By Jeff Mason and Steve Holland
WASHINGTON (Reuters) – Republican President Donald Trump on Friday prepared to return to the campaign trail with a pair of weekend rallies after his COVID-19 diagnosis sidelined him for a week in the race against Democratic nominee Joe Biden for the White House.
Trump, who announced he had been infected with the coronavirus on Oct. 2 and spent three nights in a military hospital receiving treatment, said late on Thursday he was feeling “really good” and, with a doctor’s blessing, aimed to campaign in Florida on Saturday and in Pennsylvania on Sunday.
Trump’s illness has kept him from crisscrossing the country to rally support and raise cash in the final weeks before the Nov. 3 election. A return to in-person events would be aimed at convincing voters he is healthy enough to campaign and to govern.
While Trump has released several videos on Twitter, he has not appeared in public since he returned home from the hospital on Monday. Biden has continued to campaign, with events scheduled on Friday in Las Vegas, Nevada.
U.S. Centers for Disease Control and Prevention guidelines say people who are severely ill with COVID-19 might need to stay home for up to 20 days after symptoms first appear.
Biden, who has sharply criticized Trump’s handling of the pandemic, is beating the Republican in national polls, though that lead is narrower in some of the swing states that may determine the election’s outcome.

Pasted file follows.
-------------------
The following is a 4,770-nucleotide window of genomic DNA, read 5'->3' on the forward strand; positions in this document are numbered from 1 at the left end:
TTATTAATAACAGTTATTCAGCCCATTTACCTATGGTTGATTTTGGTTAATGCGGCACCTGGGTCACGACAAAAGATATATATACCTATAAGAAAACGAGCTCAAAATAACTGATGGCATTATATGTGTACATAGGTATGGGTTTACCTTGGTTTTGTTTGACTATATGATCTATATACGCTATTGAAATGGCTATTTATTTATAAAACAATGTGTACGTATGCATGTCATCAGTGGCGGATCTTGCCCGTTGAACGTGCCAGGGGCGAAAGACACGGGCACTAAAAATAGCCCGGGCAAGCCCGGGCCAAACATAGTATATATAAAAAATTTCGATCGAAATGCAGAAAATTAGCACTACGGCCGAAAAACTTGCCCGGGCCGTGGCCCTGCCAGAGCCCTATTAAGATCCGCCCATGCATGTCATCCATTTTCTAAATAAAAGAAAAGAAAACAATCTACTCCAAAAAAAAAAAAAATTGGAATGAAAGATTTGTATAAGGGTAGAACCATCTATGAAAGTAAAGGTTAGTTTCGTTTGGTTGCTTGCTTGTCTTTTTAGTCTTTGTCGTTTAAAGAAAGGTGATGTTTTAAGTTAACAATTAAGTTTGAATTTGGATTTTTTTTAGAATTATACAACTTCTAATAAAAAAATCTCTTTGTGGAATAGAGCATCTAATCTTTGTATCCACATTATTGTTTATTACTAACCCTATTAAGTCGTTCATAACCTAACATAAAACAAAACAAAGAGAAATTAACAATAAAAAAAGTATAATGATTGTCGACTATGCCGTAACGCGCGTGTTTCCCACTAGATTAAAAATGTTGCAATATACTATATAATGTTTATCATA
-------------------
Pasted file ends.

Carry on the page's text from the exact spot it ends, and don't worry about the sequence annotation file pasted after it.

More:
White House physician Sean Conley said in a memo released on Thursday that Trump had completed his course of therapy for COVID-19, remained stable since returning home from the hospital and could resume public engagements on Saturday.
Sounding hoarse and occasionally pausing and clearing his throat, Trump told Fox News host Sean Hannity in an interview late on Thursday that he was likely to be tested for the virus on Friday. The White House has declined to say when Trump last tested negative.
“I feel so good,” Trump said.
The president is expected to host a “virtual rally” on Friday by appearing on conservative radio host Rush Limbaugh’s radio program.
The Trump and Biden campaigns sparred on Thursday over a televised debate that had been planned for next week. Trump pulled out after the nonpartisan commission in charge said the Oct. 15 event would be held virtually with the candidates in separate locations because of health and safety concerns after Trump contracted COVID-19. Biden’s campaign arranged a town hall-style event in Philadelphia instead.
Trump’s White House and campaign have experienced an outbreak of the virus in the last week, with multiple top aides, including the president’s press secretary and campaign manager, testing positive.
Trump and his staff have largely eschewed wearing masks, against the guidance of health professionals, and held rallies with thousands of people in indoor and outdoor venues despite recommendations against having events with large crowds.
Trump’s health will remain in the spotlight even if he begins holding events again.
(Reporting by Jeff Mason and Steve Holland; Editing by Noeleen Walder and William Mallard)
Copyright 2020 Thomson Reuters.